Relationships come and go. No one knows this better than people ensconced in social media, or, more specifically, the writing community online. One day you’re good friends with someone, and the next they’re not talking to you anymore. Blocked. You don’t know what you did, what you said, but suddenly you are no longer in communication with someone you used to speak with every day.
And it hurts.
For my mental health, I’ve pulled back with speaking to some people I used to talk with quite frequently on Twitter and Facebook. For one thing, there’s not enough time in the day to talk to everyone, and for another, it’s easy to get wrapped in a relationship that’s one-sided. While I love to support my friends, sometimes, dammit, I need a little support too.
That being said, I’ve made good friends online. Such good friends, I’ve mentioned some of those people in the acknowledgments of my books.
Until recently, my dedications have been to my kids, “family” in general, my mother. And while I’ve been married for 16 years, never once have I dedicated a book to my husband. I always felt like a dedication belonged to someone who cared about me and my writing, and while I know my husband loves me, he’s never been interested in my writing. This isn’t anything I’ve kept to myself, sometimes tweeting my frustration. On the other hand, part of that is entirely my fault. I never wanted him to be a part of my writing. I wanted something that was just for me, and that’s what writing is for me. My escape. My passion. So maybe, in all this, I was punishing him for something that was my own doing. I don’t know.
But this post is about what happens when you acknowledge someone, or dedicate your book to someone, who no longer holds that significance in your life.
I realized that looking at my proof for Wherever He Goes I have a choice to make.
Some of my closer friends know I met someone on Twitter. A friendship that began because of our love of writing turned into something more. At least, as more as something could turn into with him living down south and me stuck in the frozen tundra of Minnesota. And through it all, I drifted further from my husband than I already was, and just these past couple months we decided to separate.
That’s when I finally dedicated my book to a significant other, someone who loved me, supported me, supported my writing, believed my books could take me all the way.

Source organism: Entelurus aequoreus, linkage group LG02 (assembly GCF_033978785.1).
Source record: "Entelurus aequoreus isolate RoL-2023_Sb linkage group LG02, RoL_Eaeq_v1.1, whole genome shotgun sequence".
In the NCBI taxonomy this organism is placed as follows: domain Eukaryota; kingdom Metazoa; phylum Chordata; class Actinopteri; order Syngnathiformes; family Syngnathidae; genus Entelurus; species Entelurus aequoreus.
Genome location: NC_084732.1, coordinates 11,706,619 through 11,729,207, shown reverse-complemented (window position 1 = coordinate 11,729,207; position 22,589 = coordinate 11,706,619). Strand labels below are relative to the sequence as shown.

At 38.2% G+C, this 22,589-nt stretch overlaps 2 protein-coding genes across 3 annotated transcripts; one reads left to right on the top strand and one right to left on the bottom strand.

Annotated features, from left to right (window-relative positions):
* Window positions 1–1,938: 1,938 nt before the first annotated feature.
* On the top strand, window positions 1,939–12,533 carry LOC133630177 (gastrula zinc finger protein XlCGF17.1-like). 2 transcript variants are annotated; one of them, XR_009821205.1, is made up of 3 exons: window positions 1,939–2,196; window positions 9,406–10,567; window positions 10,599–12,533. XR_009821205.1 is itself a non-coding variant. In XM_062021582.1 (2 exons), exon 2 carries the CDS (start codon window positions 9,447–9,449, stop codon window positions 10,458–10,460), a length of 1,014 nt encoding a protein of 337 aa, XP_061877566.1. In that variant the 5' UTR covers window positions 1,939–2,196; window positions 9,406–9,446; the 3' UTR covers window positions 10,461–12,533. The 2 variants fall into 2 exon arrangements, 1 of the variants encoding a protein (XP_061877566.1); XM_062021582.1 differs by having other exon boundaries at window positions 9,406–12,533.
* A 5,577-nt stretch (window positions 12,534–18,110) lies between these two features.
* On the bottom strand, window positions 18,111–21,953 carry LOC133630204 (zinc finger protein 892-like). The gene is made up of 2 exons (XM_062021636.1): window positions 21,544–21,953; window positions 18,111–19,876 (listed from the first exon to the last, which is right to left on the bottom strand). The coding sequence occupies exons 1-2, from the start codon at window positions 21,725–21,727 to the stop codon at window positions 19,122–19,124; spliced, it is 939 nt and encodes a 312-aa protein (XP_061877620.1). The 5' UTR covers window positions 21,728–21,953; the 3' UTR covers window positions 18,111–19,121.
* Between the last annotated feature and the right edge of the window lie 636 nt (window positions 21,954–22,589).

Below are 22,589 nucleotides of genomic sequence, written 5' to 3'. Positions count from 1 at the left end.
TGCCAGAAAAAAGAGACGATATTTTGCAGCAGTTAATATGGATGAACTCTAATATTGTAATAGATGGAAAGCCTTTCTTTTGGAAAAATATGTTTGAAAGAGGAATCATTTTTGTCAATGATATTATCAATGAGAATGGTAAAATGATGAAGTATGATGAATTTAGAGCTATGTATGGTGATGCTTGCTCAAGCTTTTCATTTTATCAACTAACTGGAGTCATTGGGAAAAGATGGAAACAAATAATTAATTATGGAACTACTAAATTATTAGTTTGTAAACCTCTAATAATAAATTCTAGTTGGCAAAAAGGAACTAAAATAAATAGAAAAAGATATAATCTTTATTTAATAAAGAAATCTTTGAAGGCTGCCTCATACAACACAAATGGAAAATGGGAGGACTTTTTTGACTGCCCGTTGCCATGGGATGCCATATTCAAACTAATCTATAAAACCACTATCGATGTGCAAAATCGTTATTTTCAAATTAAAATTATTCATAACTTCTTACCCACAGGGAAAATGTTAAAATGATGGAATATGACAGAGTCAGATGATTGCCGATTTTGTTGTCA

Only, the joke’s on me because that relationship crumbled around me, and now I’m left with nothing but words on a printed page.
So I have a dilemma. Do I change my dedication page?
Authors every day have that choice. With self-publishing, making changes to your book is simple and the changes take effect almost immediately. You can wipe out a whole relationship in 24-72 hours. Actually, KDP only takes you about 4-6. Whole friendships, whole relationships, poof.
Should authors do that, though? How right is it? People move in and out of our lives. They teach us something, give us something, and then sometimes they move on. We do the same for other people, maybe without even knowing it. A simple tweet, a DM. Those friendships can grow deeper–you help a person publish a book. You
bitch talk about the publishing industry; you are a person’s cheerleader while they query. You help them through a bout of depression, a case of writer’s block. Someone does the same for you, and you thank them for it. Then, one day, you’re not talking anymore. They’ve moved on.
But the acknowledgments and dedication pages are still there, remain untouched, a testament that those people affected us, helped us grow, changed us for the better.
My southern gentleman did all that for me, until he couldn’t anymore. It doesn’t make our relationship less meaningful. It doesn’t make what he did any less important to me.
But every time I open that book, I’ll hurt. I’ll have to swallow back tears because the support I treasured, the support I needed, is now gone.
It’s up to you on a personal level if you want to change your acknowledgments and dedications. I understand completely if someone did something to you that you cannot, ever, forgive.
Your readers won’t know the history behind your acknowledgments and your dedication pages. I’m willing to bet some readers don’t even read them.
My mantra is always move forward, always move on. There will always be another book. There will be pages and pages of acknowledgments and dedications ahead of me, if I’m lucky.
And, you know, if I ever run out of people, I haven’t dedicated any of my books to my cats, yet.
You never know.